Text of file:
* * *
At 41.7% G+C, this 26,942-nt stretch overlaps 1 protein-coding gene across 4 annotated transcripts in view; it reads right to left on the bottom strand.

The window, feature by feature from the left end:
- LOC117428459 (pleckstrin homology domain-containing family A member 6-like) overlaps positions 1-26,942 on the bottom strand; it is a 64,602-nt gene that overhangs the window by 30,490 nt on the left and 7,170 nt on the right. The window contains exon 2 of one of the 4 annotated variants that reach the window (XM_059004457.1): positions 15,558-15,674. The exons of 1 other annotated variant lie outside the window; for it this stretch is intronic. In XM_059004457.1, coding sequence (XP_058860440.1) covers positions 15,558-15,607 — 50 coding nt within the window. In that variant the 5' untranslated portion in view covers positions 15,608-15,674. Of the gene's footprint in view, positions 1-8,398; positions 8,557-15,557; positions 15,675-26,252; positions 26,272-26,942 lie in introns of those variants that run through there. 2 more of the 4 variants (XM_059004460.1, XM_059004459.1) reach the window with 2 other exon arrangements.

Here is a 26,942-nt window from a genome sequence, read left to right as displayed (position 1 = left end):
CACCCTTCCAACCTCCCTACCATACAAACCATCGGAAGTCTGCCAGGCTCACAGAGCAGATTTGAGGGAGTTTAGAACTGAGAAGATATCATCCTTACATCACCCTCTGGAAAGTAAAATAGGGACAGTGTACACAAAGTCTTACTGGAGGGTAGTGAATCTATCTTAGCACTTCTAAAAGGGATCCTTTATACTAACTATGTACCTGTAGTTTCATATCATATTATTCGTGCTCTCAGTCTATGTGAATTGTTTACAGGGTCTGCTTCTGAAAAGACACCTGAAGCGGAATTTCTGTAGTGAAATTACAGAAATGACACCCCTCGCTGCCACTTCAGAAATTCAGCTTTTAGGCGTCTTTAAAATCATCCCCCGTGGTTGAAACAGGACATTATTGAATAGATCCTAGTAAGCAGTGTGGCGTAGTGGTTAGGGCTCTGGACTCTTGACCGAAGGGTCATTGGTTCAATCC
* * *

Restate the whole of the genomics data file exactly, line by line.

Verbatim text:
At 41.7% G+C, this 26,942-nt stretch overlaps 1 protein-coding gene across 4 annotated transcripts in view; it reads right to left on the bottom strand.

The window, feature by feature from the left end:
- LOC117428459 (pleckstrin homology domain-containing family A member 6-like) overlaps positions 1-26,942 on the bottom strand; it is a 64,602-nt gene that overhangs the window by 30,490 nt on the left and 7,170 nt on the right. The window contains exon 2 of one of the 4 annotated variants that reach the window (XM_059004457.1): positions 15,558-15,674. The exons of 1 other annotated variant lie outside the window; for it this stretch is intronic. In XM_059004457.1, coding sequence (XP_058860440.1) covers positions 15,558-15,607 — 50 coding nt within the window. In that variant the 5' untranslated portion in view covers positions 15,608-15,674. Of the gene's footprint in view, positions 1-8,398; positions 8,557-15,557; positions 15,675-26,252; positions 26,272-26,942 lie in introns of those variants that run through there. 2 more of the 4 variants (XM_059004460.1, XM_059004459.1) reach the window with 2 other exon arrangements.

Here is a 26,942-nt window from a genome sequence, read left to right as displayed (position 1 = left end):
CACCCTTCCAACCTCCCTACCATACAAACCATCGGAAGTCTGCCAGGCTCACAGAGCAGATTTGAGGGAGTTTAGAACTGAGAAGATATCATCCTTACATCACCCTCTGGAAAGTAAAATAGGGACAGTGTACACAAAGTCTTACTGGAGGGTAGTGAATCTATCTTAGCACTTCTAAAAGGGATCCTTTATACTAACTATGTACCTGTAGTTTCATATCATATTATTCGTGCTCTCAGTCTATGTGAATTGTTTACAGGGTCTGCTTCTGAAAAGACACCTGAAGCGGAATTTCTGTAGTGAAATTACAGAAATGACACCCCTCGCTGCCACTTCAGAAATTCAGCTTTTAGGCGTCTTTAAAATCATCCCCCGTGGTTGAAACAGGACATTATTGAATAGATCCTAGTAAGCAGTGTGGCGTAGTGGTTAGGGCTCTGGACTCTTGACCGAAGGGTCATTGGTTCAATCC